Government cloud spending to increase
Mar 07, 2016
A report from the International Data Corporation is shedding light on just how important cloud services are to modern governmental functions. The study's researchers expected the federal cloud budget to increase from $6.65 billion in 2014 to $11.46 billion by 2019, according to TechNewsWorld contributor John K. Higgins. A second study by Deltek confirmed this upward trend, although this report's final number differed from IDC's due to a disagreement over IT taxonomy.
Regardless, it's clear that the government will be relying even more heavily on cloud services in the years to come. That said, federal agencies will need to keep a close eye on cloud security if they want to take full advantage of this technology.
Cloud security concerns
As it is with most changes to federal IT management, the cloud's main concern to early adopters was security. This is actually still a major point of interest across multiple industries, as Transparency Market Research compiled a report that expected the cloud security market to hit $11.8 billion in 2022. What's more, the Global Cyber Security Market 2015-2025 study conducted by Strategic Defence Intelligence found that 15 percent of the entire world's security spending will have to do with the cloud.
While every sector's security needs are obviously important, federal information is simply on another level. Government data is entirely too sensitive to allow it to fall into the hands of cybercriminals, and as such, the Federal Risk and Authorization Management Program was created to ensure that cloud vendors were making their services secure enough.
Although FedRAMP does great work in terms of certifying if a specific cloud is safe enough for federal use, its methods aren't exactly quick. In fact, only 26 percent of government projects in the cloud complied with FedRAMP standards in 2014. It's not that agencies don't mind throwing caution to the wind in terms of their data security. Rather, waiting for FedRAMP to complete an assessment and certify a specific cloud project simply isn't a viable option. These programs get bogged down by bureaucracy enough as it is, setting up another layer of certification seems to only slow down the process even more.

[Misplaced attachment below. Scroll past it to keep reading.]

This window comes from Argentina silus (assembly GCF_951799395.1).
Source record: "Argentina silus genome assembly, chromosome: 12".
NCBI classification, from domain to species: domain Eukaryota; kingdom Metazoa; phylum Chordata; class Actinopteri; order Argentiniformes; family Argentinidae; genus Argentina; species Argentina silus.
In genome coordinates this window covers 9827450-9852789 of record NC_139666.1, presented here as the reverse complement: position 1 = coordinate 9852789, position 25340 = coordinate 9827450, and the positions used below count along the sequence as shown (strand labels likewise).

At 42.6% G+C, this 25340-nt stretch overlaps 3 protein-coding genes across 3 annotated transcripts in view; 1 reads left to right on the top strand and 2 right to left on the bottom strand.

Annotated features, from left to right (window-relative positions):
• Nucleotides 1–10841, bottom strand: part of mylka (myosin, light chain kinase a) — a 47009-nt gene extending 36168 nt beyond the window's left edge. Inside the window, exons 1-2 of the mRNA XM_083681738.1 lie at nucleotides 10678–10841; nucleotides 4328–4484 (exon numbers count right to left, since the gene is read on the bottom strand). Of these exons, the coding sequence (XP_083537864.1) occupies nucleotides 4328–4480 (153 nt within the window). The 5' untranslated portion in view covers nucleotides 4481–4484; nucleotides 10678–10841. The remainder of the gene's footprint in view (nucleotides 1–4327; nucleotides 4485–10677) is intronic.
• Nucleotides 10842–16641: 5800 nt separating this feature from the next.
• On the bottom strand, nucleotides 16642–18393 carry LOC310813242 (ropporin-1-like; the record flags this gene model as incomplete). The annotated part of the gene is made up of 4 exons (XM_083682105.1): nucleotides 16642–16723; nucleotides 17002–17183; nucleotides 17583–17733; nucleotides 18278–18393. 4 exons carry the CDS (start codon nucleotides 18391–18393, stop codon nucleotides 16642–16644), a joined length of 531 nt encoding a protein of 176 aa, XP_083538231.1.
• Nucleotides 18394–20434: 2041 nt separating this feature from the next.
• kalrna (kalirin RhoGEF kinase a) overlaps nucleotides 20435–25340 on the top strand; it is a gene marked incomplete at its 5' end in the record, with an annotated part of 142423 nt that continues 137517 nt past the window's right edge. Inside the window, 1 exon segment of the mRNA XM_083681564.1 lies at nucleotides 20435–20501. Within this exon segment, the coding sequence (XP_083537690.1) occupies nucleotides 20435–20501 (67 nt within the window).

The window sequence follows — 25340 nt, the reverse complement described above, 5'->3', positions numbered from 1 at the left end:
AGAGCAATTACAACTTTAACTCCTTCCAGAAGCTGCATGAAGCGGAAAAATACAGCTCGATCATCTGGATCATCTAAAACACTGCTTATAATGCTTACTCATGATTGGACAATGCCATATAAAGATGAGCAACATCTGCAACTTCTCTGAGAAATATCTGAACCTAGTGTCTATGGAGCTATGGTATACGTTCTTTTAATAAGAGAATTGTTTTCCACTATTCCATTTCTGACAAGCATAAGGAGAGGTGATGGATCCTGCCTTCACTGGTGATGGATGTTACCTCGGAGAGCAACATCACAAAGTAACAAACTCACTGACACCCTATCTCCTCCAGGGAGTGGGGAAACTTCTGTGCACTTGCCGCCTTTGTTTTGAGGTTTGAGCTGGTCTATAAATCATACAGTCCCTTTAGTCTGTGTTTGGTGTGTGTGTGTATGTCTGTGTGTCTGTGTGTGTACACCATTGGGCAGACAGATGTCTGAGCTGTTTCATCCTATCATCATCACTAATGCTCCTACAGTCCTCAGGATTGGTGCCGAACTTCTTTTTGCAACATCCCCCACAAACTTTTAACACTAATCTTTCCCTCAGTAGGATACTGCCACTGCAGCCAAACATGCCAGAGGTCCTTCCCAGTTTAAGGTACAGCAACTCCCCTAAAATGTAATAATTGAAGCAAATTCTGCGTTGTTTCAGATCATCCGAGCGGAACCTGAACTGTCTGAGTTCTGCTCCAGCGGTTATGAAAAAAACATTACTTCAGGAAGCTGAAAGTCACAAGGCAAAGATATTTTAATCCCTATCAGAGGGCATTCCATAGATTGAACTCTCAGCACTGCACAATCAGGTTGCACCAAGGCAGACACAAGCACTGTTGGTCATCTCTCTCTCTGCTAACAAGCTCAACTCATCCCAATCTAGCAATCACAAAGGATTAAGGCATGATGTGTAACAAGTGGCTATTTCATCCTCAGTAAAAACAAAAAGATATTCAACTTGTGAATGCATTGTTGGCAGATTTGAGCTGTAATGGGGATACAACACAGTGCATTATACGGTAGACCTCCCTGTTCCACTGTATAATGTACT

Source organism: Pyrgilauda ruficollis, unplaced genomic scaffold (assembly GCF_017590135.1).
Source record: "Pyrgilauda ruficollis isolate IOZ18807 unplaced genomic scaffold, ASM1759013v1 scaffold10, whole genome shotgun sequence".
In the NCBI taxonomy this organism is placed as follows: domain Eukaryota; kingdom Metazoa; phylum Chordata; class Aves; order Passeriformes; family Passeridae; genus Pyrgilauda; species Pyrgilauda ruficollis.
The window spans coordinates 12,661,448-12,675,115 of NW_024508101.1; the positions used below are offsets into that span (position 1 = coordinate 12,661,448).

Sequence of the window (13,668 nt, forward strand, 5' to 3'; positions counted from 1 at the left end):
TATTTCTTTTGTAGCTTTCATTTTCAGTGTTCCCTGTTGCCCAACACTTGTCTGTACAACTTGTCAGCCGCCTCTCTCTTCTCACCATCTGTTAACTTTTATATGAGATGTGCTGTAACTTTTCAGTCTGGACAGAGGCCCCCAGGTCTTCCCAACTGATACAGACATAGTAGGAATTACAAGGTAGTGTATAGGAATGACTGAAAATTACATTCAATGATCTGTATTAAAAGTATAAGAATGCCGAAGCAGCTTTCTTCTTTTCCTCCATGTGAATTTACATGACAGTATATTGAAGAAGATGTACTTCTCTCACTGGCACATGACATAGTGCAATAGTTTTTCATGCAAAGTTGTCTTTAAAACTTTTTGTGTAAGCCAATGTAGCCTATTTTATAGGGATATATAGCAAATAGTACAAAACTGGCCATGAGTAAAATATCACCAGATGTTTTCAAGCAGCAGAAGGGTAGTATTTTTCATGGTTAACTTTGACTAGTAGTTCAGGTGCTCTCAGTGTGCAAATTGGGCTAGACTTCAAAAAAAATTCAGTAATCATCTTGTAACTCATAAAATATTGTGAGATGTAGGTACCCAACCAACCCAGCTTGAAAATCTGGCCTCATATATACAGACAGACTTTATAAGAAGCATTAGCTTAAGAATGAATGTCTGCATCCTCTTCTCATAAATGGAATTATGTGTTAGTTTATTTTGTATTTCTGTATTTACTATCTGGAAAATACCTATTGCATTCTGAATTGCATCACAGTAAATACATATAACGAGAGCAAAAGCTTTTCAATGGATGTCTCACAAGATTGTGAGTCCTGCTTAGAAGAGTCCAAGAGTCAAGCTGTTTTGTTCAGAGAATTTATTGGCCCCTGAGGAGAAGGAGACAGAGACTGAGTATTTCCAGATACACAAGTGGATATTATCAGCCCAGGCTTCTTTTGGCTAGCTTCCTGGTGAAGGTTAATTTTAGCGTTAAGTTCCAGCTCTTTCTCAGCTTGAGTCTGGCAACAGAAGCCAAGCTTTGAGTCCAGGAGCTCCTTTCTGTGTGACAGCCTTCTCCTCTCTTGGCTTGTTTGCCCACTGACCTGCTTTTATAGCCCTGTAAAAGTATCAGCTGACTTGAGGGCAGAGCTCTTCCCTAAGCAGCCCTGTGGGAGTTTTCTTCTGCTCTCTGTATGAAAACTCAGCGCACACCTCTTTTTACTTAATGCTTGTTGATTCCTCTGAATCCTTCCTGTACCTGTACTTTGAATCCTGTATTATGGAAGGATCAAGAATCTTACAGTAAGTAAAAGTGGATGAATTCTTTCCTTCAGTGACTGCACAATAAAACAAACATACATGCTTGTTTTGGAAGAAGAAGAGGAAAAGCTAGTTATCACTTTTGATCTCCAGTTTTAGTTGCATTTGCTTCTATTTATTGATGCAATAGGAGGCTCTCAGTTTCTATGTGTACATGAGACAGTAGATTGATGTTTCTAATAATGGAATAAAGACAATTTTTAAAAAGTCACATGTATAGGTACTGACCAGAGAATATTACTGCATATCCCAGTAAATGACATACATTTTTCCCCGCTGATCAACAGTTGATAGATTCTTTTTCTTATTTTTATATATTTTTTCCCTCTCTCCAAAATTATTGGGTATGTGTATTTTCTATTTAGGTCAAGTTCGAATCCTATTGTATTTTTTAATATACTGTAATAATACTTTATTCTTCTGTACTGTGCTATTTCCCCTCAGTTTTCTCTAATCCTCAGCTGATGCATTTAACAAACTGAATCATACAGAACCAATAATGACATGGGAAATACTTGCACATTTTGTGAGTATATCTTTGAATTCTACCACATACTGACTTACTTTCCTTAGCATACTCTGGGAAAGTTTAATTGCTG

What's to be done?
While waiting for FedRAMP to certify every single cloud project isn't a possibility for certain departments, security within the cloud still needs to be a top priority. Cybercriminals can do enough damage with data from private institutions, and allowing these individuals access to public documents cannot be allowed.
One option hinted at in Higgins's TechNewsWorld article is allowing departments to decide which projects they should perform in-house and which ones they should outsource to private organizations. Alex Rossino, Deltek's senior principal analyst, was quoted in the article that agencies can't be expected to let an outside company completely handle their data.
"Even the subject of ownership needs to be unpacked too. Take the Social Security Administration, which built its own internal cloud. USDA has done the same," said Rossino. "Other agencies like the Department of Transportation are taking a different approach. DOT is moving to vendor-provided clouds to as far an extent as possible, but this doesn't mean the DOT won't continue to own its own enterprise IT assets,"
As it stands, it seems that each agency is going to need to assess its security needs as the government's transition into the cloud moves forward. Contracting a cloud vendor may work for certain departments, but many will have to keep data in-house to mitigate the risk of a data breach. Spending for federal cloud projects may be increasing, but that doesn't mean the entire government should jump into the cloud head first.